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You convert everything to a common unit, for example meters, multiply length x width x height to get the volume, then multiply this volume by the density of copper, which you can easily look up. - Actually this will give you the mass, not the weight. If you really want the weight, you can multiply the mass by Earth's gravity - about 9.8.

Alternately, you can weigh a sample.

Q: How do calculate weight of 50mm6mm copper strip per meter?

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150*150*10thk h beam weight per meter

"1 cubic meter" is a perfectly good 'quantity'. If the 'quantity' you want is the weight instead, then you need to know a unit weight or density for sand, in order to convert a volume to a weight.

You cannot use a measure of area to calculate its weight.You need a third dimension to first calculate the volume and then convert to weight by knowing the density of the soil.If you have a depth of one meter there is one cubic meter and soil has a density of about 1,3 so your cubic meter of soil weighs 1,3 tonnes.

Use the formula 4.5*t(OD-t)/1000

The mass of paper is usually given as grams per squaremetre. You still need to provide the width to calculate the mass, and from there to calculate the weight.

Related questions

wire weight = material_density * 3.14159 * (0.5 * cable_diameter)² * cable_length example for copper with 152 meter length: ---------------------------------------- material_density for copper = 8960 kg/m³ cable_diameter=0.006 meter cable_length=152 meter weight of wire = 8960 kg/m³ * 3.14159 * (0.5 * 0.006)² * 152 = 38.51 kg lenght and diameter must be calculated in "meters" density must be in "kg/m³"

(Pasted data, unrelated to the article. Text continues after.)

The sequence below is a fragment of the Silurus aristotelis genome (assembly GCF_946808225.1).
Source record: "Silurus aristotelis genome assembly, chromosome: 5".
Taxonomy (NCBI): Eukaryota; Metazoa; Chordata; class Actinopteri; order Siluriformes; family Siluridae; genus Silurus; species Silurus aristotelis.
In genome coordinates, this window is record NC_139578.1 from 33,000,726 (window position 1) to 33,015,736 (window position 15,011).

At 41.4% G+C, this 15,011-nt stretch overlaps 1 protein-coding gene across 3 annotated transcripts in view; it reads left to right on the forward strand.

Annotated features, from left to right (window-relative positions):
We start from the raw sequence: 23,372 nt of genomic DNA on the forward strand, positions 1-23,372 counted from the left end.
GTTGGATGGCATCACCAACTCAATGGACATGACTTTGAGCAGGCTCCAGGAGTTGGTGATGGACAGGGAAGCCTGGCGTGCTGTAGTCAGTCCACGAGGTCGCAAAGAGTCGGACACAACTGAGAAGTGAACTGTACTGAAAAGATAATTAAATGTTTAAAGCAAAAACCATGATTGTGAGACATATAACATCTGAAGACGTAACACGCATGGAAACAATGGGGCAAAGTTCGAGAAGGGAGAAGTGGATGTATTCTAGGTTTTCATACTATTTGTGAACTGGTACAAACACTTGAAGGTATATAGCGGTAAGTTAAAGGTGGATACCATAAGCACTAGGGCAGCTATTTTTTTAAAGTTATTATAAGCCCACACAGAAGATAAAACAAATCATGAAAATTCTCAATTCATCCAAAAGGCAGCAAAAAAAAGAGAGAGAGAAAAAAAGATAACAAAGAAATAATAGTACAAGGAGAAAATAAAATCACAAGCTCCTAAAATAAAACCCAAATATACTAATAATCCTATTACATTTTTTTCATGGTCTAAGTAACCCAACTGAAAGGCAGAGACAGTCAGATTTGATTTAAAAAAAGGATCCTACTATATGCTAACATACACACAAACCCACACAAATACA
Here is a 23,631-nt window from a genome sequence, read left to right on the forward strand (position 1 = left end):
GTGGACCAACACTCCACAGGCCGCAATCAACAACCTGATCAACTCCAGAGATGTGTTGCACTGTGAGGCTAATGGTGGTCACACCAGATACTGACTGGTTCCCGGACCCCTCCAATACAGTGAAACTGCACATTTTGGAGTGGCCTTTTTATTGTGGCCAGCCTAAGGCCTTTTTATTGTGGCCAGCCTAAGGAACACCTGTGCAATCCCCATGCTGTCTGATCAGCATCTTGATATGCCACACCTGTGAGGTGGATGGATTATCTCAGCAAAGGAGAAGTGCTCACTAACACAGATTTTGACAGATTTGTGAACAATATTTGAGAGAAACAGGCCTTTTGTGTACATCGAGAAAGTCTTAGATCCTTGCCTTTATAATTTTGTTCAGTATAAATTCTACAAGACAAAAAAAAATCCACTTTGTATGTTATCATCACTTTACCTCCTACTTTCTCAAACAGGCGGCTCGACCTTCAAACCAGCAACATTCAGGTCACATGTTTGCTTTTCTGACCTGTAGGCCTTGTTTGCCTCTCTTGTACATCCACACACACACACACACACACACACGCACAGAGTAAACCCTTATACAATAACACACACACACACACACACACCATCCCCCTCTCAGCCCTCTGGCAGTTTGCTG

The weight of 1 cubic meter of copper is approximately 8,960 kilograms.

The weight of 1 cubic meter of copper is approximately 8,960 kilograms.

1meter of 65*10 copper flat is 5.811Kgs.

The weight of 50x6 copper flat per meter can be calculated by first finding the volume of the flat bar (50mm width, 6mm thickness, and 1000mm length) in cubic millimeters, then multiplying it by the density of copper (8.96 g/cm3) to get the weight in grams per meter. Finally, convert the weight from grams to the desired unit, such as kilograms or pounds.

150*150*10thk h beam weight per meter

200*75*7

"1 cubic meter" is a perfectly good 'quantity'. If the 'quantity' you want is the weight instead, then you need to know a unit weight or density for sand, in order to convert a volume to a weight.

You cannot use a measure of area to calculate its weight.You need a third dimension to first calculate the volume and then convert to weight by knowing the density of the soil.If you have a depth of one meter there is one cubic meter and soil has a density of about 1,3 so your cubic meter of soil weighs 1,3 tonnes.

to answer your question, one must know the thickness of the slab? then only the weight can be calculated

The conversion is not possible.Ton is a unit of mass and cubic meter is a unit of volume; you need the density.

you can calculate a meter by using maybe a meter stick or a tape measure...